Polyamory in the News!
. . . by Alan M.

April 5, 2007

Advice Column Roundup

Advice columnists see so much anguished mail from the betrayed and cheated-upon that, well, you can guess where their brains jump on parsing out the word "polyamory." (For instance.) But some of them are learning — in no small part because of the letters you have been sending them.

In Toronto's arts-and-entertainment Eye Weekly (published by the mainstream Toronto Star), "Love Bites" columnist Sasha is very poly-friendly, as when answering this recent request:

"We're looking for a therapist that has a positive disposition towards open relationships and polyamory and we're wondering if you could provide some names or places to look because we're clueless."

She responds with contacts for two local therapists, one of whom writes,

Working with folks communicating about poly really isn't any different from working with folks who are communicating badly about whether to have a baby, or figure out what to do about conflicting emotional needs — or it shouldn't be. The longer I work with these issues, the more commonality I find between them and other issues. I also find that that is a very helpful framework for clients, the idea that they can discuss sexual issues like other issues, drawing on their strengths and skills and experience in other areas and making use of them here.

The San Francisco Bay Guardian, one of the oldest alternative newspapers, recently re-ran a column by its alt-sex columnist Andrea Nemerson, who grasps poly but is well known as a skeptic about it:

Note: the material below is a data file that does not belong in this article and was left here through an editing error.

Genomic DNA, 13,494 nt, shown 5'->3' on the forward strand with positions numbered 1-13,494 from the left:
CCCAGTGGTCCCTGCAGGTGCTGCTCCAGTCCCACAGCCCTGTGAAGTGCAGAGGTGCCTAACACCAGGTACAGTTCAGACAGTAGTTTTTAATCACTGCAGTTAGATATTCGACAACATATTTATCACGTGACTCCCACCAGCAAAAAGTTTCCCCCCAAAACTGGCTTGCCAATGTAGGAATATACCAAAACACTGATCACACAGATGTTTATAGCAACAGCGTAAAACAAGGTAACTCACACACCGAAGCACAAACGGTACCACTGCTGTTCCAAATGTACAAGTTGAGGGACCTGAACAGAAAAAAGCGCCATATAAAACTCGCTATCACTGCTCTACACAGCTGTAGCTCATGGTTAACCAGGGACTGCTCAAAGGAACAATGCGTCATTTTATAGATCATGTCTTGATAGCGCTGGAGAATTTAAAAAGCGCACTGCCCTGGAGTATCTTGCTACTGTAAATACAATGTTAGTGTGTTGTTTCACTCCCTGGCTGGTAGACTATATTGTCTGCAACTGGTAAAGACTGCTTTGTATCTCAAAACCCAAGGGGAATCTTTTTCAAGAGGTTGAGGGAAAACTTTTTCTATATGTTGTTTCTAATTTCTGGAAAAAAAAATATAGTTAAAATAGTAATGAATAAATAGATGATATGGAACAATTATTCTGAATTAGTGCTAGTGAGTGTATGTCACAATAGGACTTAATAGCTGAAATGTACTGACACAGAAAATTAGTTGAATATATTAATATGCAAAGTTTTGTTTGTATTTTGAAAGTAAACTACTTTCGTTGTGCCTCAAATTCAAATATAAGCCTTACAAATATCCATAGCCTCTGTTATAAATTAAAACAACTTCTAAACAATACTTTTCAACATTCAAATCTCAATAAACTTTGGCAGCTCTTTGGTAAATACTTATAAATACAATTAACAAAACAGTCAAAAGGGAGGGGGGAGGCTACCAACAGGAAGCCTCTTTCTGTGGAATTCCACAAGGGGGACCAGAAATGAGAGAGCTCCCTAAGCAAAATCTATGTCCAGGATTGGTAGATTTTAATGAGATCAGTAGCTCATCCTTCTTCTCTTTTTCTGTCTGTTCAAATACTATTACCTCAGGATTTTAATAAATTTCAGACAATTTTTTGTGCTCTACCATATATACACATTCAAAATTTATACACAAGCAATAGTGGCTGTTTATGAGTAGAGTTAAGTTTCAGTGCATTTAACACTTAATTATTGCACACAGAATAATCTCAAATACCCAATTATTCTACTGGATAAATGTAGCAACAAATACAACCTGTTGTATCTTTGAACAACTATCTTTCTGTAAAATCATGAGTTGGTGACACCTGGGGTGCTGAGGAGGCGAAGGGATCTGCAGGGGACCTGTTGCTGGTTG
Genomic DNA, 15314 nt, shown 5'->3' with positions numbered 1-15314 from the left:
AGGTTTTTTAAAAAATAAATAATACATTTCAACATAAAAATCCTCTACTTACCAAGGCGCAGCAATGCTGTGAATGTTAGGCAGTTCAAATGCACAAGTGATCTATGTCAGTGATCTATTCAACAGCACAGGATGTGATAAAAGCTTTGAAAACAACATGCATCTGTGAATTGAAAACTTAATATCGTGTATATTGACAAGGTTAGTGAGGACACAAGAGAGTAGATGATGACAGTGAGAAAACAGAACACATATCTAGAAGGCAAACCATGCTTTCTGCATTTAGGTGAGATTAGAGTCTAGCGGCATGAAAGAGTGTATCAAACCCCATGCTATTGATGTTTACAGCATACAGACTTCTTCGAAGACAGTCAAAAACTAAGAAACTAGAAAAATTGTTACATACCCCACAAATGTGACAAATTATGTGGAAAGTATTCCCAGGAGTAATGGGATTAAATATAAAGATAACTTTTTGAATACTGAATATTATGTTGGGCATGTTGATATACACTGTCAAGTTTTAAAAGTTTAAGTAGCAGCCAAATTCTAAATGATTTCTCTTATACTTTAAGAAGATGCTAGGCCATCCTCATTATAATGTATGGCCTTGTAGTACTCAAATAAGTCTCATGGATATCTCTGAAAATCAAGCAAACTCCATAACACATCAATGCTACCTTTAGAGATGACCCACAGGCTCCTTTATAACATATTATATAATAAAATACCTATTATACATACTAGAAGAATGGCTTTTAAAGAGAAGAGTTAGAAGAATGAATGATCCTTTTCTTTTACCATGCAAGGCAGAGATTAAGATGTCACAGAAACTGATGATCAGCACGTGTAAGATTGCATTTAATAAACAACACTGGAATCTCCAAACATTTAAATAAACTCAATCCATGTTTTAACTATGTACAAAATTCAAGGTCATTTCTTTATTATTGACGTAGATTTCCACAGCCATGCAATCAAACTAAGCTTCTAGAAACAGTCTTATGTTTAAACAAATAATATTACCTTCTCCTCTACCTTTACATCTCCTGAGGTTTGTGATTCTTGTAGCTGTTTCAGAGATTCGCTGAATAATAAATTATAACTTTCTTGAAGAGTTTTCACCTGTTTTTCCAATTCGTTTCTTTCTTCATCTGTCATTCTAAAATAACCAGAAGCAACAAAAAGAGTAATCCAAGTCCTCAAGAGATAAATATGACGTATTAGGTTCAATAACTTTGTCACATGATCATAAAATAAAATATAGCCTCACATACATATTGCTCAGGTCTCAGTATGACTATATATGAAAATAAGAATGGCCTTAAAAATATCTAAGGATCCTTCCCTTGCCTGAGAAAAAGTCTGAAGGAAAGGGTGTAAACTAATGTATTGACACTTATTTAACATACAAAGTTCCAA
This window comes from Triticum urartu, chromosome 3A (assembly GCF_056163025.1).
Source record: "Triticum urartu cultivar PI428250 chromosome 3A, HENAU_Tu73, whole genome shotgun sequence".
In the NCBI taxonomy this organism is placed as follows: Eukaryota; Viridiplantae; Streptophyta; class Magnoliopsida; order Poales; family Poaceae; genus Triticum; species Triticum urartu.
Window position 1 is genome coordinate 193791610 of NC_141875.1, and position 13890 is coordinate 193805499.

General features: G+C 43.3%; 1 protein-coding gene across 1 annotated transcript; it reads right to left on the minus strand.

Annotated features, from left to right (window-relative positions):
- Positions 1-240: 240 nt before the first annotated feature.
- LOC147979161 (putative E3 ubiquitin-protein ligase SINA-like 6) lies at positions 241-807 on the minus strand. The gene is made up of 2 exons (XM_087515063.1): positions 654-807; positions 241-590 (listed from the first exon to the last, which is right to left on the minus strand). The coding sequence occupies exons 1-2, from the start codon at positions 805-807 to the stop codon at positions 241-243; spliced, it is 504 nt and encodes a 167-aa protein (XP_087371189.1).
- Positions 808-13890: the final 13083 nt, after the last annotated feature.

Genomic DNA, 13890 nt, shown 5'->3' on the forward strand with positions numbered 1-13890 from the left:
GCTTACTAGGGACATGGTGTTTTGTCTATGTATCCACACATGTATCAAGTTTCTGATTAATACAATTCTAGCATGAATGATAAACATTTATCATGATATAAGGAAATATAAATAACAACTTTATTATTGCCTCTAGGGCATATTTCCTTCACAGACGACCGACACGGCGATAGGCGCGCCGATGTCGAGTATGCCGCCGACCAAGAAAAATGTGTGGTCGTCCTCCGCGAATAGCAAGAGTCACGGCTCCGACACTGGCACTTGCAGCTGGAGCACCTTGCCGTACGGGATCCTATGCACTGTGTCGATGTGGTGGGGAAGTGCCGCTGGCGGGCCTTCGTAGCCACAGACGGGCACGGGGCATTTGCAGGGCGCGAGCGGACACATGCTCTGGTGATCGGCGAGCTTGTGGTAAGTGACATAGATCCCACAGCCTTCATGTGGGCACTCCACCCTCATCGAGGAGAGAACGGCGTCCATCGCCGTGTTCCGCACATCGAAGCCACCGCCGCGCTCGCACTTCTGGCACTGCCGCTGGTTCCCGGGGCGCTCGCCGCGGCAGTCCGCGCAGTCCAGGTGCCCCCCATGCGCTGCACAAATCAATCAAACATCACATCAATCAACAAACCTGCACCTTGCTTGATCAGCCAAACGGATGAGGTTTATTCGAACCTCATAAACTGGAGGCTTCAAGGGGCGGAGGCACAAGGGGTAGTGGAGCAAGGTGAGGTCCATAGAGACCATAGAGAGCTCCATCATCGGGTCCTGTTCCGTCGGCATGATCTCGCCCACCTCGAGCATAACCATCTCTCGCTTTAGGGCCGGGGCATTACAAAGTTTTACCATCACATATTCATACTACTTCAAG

When last we visited Polyland, I was congratulating myself for doing a necessary public service: warning would-be polyamorists they would fail unless they happened to belong to that select group born with not only the desire but the ability to share. If I gave short shrift to the fact that polyamory takes hard work on top of natural inclination, plus the luck to find similarly inclined partners, I apologize.

She got a lot of mail from polys telling how it works fine for them even if they had a rocky start, and she prints some of it. One correspondent in particular has thought-provoking points:

I come down somewhere between your position and that of Happypoly on the question of who is well-suited to a poly life. I agree that the majority of poly people experience significant challenges in their relationships, especially at first. Of course, this doesn't mean that their relationships ultimately fail. In my experience and observation, the following factors most positively influence the odds for success:

1. General attitude of goodwill and a generosity of spirit

2. Willingness to be honest, especially when the news is likely to hurt

3. Independent spirit

4. Strong personal desire for a poly life

5. Reasonably good emotional intelligence and self-esteem

6. Reading poly literature and discussing it with partners

Likely the poly relationships that you've seen crash and burn were insufficiently supplied with one or more of these components.

—Poly Out East

So what do you think? In your experience, which of the above is the most important? The least? What would you add?